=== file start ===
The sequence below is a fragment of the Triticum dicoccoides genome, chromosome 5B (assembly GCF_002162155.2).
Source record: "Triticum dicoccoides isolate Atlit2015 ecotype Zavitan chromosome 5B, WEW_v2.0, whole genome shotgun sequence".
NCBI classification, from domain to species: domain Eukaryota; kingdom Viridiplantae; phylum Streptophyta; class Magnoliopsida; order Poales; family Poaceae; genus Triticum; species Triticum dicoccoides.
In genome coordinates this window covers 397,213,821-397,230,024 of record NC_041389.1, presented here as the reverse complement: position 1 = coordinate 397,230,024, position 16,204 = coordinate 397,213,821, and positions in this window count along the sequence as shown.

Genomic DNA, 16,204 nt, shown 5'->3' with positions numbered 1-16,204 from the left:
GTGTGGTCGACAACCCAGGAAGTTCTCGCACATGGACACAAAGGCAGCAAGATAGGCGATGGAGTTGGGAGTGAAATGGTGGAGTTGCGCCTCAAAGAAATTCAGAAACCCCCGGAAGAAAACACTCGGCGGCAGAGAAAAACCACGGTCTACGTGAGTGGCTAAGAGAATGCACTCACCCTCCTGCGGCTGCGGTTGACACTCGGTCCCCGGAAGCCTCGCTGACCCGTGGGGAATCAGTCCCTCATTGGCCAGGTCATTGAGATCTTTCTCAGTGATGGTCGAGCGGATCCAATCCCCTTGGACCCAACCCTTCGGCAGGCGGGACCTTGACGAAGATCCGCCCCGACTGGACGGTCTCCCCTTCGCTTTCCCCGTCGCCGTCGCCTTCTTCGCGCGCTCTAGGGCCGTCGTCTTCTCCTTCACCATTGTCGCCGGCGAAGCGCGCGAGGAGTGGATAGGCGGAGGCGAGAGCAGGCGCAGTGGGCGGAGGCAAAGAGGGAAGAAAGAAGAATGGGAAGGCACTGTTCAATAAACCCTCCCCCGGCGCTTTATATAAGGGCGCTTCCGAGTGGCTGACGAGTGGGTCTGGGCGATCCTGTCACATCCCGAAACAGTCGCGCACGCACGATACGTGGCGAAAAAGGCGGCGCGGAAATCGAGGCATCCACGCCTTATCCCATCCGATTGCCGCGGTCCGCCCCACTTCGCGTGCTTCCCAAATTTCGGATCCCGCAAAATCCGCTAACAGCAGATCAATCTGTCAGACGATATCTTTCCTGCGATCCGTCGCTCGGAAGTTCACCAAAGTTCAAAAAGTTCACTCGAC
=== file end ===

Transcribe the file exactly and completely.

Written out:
The sequence below is a fragment of the Triticum dicoccoides genome, chromosome 5B (assembly GCF_002162155.2).
Source record: "Triticum dicoccoides isolate Atlit2015 ecotype Zavitan chromosome 5B, WEW_v2.0, whole genome shotgun sequence".
NCBI classification, from domain to species: domain Eukaryota; kingdom Viridiplantae; phylum Streptophyta; class Magnoliopsida; order Poales; family Poaceae; genus Triticum; species Triticum dicoccoides.
In genome coordinates this window covers 397,213,821-397,230,024 of record NC_041389.1, presented here as the reverse complement: position 1 = coordinate 397,230,024, position 16,204 = coordinate 397,213,821, and positions in this window count along the sequence as shown.

Genomic DNA, 16,204 nt, shown 5'->3' with positions numbered 1-16,204 from the left:
GTGTGGTCGACAACCCAGGAAGTTCTCGCACATGGACACAAAGGCAGCAAGATAGGCGATGGAGTTGGGAGTGAAATGGTGGAGTTGCGCCTCAAAGAAATTCAGAAACCCCCGGAAGAAAACACTCGGCGGCAGAGAAAAACCACGGTCTACGTGAGTGGCTAAGAGAATGCACTCACCCTCCTGCGGCTGCGGTTGACACTCGGTCCCCGGAAGCCTCGCTGACCCGTGGGGAATCAGTCCCTCATTGGCCAGGTCATTGAGATCTTTCTCAGTGATGGTCGAGCGGATCCAATCCCCTTGGACCCAACCCTTCGGCAGGCGGGACCTTGACGAAGATCCGCCCCGACTGGACGGTCTCCCCTTCGCTTTCCCCGTCGCCGTCGCCTTCTTCGCGCGCTCTAGGGCCGTCGTCTTCTCCTTCACCATTGTCGCCGGCGAAGCGCGCGAGGAGTGGATAGGCGGAGGCGAGAGCAGGCGCAGTGGGCGGAGGCAAAGAGGGAAGAAAGAAGAATGGGAAGGCACTGTTCAATAAACCCTCCCCCGGCGCTTTATATAAGGGCGCTTCCGAGTGGCTGACGAGTGGGTCTGGGCGATCCTGTCACATCCCGAAACAGTCGCGCACGCACGATACGTGGCGAAAAAGGCGGCGCGGAAATCGAGGCATCCACGCCTTATCCCATCCGATTGCCGCGGTCCGCCCCACTTCGCGTGCTTCCCAAATTTCGGATCCCGCAAAATCCGCTAACAGCAGATCAATCTGTCAGACGATATCTTTCCTGCGATCCGTCGCTCGGAAGTTCACCAAAGTTCAAAAAGTTCACTCGAC